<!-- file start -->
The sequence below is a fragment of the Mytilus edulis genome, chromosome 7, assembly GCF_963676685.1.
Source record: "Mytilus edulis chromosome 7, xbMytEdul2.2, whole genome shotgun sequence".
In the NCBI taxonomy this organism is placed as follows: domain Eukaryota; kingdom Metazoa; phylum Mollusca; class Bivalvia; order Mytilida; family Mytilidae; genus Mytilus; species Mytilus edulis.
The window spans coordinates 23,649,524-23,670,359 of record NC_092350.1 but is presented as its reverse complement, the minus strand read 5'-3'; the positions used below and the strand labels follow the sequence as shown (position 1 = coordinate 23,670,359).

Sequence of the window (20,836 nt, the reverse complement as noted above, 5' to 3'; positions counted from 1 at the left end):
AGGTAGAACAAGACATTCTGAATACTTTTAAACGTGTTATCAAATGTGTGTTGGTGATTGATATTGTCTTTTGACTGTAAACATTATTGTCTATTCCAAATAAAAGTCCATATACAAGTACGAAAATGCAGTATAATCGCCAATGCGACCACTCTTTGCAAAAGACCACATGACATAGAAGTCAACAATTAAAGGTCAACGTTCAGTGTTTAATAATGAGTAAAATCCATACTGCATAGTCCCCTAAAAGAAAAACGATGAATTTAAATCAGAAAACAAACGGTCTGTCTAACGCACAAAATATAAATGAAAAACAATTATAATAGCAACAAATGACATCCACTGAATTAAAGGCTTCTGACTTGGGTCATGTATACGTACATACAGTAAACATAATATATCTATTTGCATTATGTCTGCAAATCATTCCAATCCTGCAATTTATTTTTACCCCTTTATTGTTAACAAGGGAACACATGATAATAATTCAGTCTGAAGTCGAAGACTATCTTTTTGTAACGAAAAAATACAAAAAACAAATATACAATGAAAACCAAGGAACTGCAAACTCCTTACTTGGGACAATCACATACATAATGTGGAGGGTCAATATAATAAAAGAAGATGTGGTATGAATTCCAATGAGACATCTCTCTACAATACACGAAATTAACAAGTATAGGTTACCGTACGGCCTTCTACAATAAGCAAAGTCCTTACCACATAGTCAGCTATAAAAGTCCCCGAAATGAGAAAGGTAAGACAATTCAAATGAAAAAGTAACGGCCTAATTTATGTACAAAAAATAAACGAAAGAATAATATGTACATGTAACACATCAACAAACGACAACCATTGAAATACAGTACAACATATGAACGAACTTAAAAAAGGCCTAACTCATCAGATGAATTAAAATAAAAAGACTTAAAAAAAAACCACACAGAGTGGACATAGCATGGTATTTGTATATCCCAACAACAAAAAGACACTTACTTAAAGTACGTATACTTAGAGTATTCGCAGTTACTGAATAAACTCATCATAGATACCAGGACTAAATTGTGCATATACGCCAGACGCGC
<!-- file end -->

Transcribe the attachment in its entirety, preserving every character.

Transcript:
The sequence below is a fragment of the Mytilus edulis genome, chromosome 7, assembly GCF_963676685.1.
Source record: "Mytilus edulis chromosome 7, xbMytEdul2.2, whole genome shotgun sequence".
In the NCBI taxonomy this organism is placed as follows: domain Eukaryota; kingdom Metazoa; phylum Mollusca; class Bivalvia; order Mytilida; family Mytilidae; genus Mytilus; species Mytilus edulis.
The window spans coordinates 23,649,524-23,670,359 of record NC_092350.1 but is presented as its reverse complement, the minus strand read 5'-3'; the positions used below and the strand labels follow the sequence as shown (position 1 = coordinate 23,670,359).

Sequence of the window (20,836 nt, the reverse complement as noted above, 5' to 3'; positions counted from 1 at the left end):
AGGTAGAACAAGACATTCTGAATACTTTTAAACGTGTTATCAAATGTGTGTTGGTGATTGATATTGTCTTTTGACTGTAAACATTATTGTCTATTCCAAATAAAAGTCCATATACAAGTACGAAAATGCAGTATAATCGCCAATGCGACCACTCTTTGCAAAAGACCACATGACATAGAAGTCAACAATTAAAGGTCAACGTTCAGTGTTTAATAATGAGTAAAATCCATACTGCATAGTCCCCTAAAAGAAAAACGATGAATTTAAATCAGAAAACAAACGGTCTGTCTAACGCACAAAATATAAATGAAAAACAATTATAATAGCAACAAATGACATCCACTGAATTAAAGGCTTCTGACTTGGGTCATGTATACGTACATACAGTAAACATAATATATCTATTTGCATTATGTCTGCAAATCATTCCAATCCTGCAATTTATTTTTACCCCTTTATTGTTAACAAGGGAACACATGATAATAATTCAGTCTGAAGTCGAAGACTATCTTTTTGTAACGAAAAAATACAAAAAACAAATATACAATGAAAACCAAGGAACTGCAAACTCCTTACTTGGGACAATCACATACATAATGTGGAGGGTCAATATAATAAAAGAAGATGTGGTATGAATTCCAATGAGACATCTCTCTACAATACACGAAATTAACAAGTATAGGTTACCGTACGGCCTTCTACAATAAGCAAAGTCCTTACCACATAGTCAGCTATAAAAGTCCCCGAAATGAGAAAGGTAAGACAATTCAAATGAAAAAGTAACGGCCTAATTTATGTACAAAAAATAAACGAAAGAATAATATGTACATGTAACACATCAACAAACGACAACCATTGAAATACAGTACAACATATGAACGAACTTAAAAAAGGCCTAACTCATCAGATGAATTAAAATAAAAAGACTTAAAAAAAAACCACACAGAGTGGACATAGCATGGTATTTGTATATCCCAACAACAAAAAGACACTTACTTAAAGTACGTATACTTAGAGTATTCGCAGTTACTGAATAAACTCATCATAGATACCAGGACTAAATTGTGCATATACGCCAGACGCGC